Contemplating a Critical Legal Operations Hire? Look for These Six Personality Traits in an Ideal Candidate
Today’s corporate law department plays a front-and-center business advisory role. You’ve read other posts from us describing the General Counsel’s ascension to the board room over the last several years. As an active part of the business, their teams can no longer afford be viewed as bottlenecks of productivity; nothing can “go to legal to die” these days without a pretty darn good explanation. So, what does it take to solidify a genuinely positive and productive relationship between legal and the business in 2019? According to many GCs in Fortune 1000 companies, a skilled legal operations leader makes all the difference. A multi-tasking “magician behind the curtain” can optimize the efficiency and effectiveness of the law department while the attorneys settle comfortably into their seats at the table and get back to more high-value lawyering.READ FULL ARTICLE
The agony of defeat is tough for anyone to swallow, especially for the top lawyers we work with who are driven to win. Not making it past the first round of interviews in a general counsel search is frustrating. Coming in second place and not reaching the finish line is even more painful. Your life has been on hold for months; your vacation days have evaporated; and now you must inform your family and confidants that you were not the chosen one. You might ask yourself if it was all worth it, and the answer is, simply, YES! Having spoken to thousands of general counsels, no one has ever expressed regret over the path it took to achieve the top leadership position in their law department and there are thousands more striving to take on the challenge.READ FULL ARTICLE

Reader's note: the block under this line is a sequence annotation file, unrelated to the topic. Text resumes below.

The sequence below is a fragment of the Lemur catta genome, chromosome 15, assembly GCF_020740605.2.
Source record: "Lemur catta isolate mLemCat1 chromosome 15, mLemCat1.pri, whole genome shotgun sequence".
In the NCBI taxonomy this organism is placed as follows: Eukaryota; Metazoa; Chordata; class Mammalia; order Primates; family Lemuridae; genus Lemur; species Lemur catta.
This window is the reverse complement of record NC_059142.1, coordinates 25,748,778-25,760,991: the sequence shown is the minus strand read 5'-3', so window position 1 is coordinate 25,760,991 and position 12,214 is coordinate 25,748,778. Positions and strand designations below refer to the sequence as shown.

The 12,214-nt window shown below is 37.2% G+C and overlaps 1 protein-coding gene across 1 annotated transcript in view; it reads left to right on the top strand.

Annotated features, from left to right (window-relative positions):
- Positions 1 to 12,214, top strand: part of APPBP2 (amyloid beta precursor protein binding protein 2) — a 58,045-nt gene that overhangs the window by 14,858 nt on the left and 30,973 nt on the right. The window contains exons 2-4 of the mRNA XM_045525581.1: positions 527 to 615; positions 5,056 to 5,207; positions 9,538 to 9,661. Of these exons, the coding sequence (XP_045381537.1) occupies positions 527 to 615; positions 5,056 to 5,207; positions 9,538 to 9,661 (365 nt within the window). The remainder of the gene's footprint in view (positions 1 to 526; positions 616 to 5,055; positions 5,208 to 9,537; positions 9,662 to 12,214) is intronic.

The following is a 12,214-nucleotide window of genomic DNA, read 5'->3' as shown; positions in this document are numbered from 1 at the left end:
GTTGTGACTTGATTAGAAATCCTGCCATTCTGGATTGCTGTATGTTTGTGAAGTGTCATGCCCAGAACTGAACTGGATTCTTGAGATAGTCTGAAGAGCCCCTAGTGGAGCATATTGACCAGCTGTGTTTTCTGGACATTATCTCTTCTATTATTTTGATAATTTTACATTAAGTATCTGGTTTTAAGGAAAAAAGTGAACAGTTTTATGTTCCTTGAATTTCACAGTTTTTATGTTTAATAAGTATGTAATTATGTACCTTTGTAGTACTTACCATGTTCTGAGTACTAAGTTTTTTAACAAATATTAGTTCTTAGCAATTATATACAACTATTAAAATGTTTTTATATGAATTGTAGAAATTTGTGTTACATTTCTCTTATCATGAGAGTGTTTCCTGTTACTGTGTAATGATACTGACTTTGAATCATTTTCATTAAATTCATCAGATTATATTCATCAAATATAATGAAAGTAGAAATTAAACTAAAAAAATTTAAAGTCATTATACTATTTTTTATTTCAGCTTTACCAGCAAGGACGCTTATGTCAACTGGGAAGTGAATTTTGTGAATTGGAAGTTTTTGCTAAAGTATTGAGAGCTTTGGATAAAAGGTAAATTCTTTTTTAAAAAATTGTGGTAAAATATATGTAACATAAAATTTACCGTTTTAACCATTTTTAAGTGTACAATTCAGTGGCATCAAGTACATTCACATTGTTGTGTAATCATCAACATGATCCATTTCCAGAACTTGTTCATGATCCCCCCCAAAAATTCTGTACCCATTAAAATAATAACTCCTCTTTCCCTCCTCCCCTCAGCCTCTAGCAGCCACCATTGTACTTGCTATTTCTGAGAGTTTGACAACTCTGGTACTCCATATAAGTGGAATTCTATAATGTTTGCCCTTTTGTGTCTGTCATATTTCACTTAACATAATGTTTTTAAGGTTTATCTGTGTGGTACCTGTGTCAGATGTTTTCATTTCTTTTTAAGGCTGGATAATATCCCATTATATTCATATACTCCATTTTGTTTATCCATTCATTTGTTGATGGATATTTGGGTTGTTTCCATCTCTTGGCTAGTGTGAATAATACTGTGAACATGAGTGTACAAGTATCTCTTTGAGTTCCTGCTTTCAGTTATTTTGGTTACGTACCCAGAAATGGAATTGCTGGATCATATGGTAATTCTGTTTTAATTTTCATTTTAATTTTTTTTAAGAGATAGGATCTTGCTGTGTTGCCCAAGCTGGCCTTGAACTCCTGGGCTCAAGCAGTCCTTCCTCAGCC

One of the most important responsibilities of a General Counsel and other managing counsel is building a team. Get it right and you will have a team that delivers significant value to the organization. Get it wrong and the negative impact on your productivity and reputation can be significant.
As an executive search consultant, my job is to deliver a diverse slate of exceptional candidates who all have the qualifications necessary to meet the needs of the role, and, as best as possible, the personality that will fit within the culture of the organization. Once I have presented the candidates to my client, it is then their responsibility to interview and ultimately select who they want to hire.READ FULL ARTICLE
Without a doubt, the best part of my job is speaking with accomplished leaders. Whether interviewing someone for a high-level search or learning about the culture of a company, I come away from meetings with truly trusted advisors both invigorated and excited to share what I learned with my team and others.
Of all the questions I ask, “How do you create a competitive advantage for your company?” sparks the most passionate responses and allows me to learn just how valuable a particular leader is to the company and the people around him or her. While the question might sound simple, the answer – and how it’s answered – often reveals whether someone has a seat at the table, and the culture where he or she thrives.READ FULL ARTICLE
When emotional intelligence (EQ) burst on the scene in the 1990s, it was seen as the answer to the troubling observation that IQ alone was not a great predictor of professional success. Researchers confirmed that EQ was a critical consideration in predicting success (Dr. Travis Bradberry, Why You Need Emotional Intelligence).READ FULL ARTICLE
Any businessperson over 50 years old should be able to remember when IT professionals rationalized their love affair with IBM mainframes with the simple explanation:
“No one ever got fired for buying IBM.”
The implicit meaning was clear: Buying computer products from a smaller company was risky, while buying from IBM was seen as safe and beyond reproach, even if you almost certainly paid more than if you bought from a competitor.READ FULL ARTICLE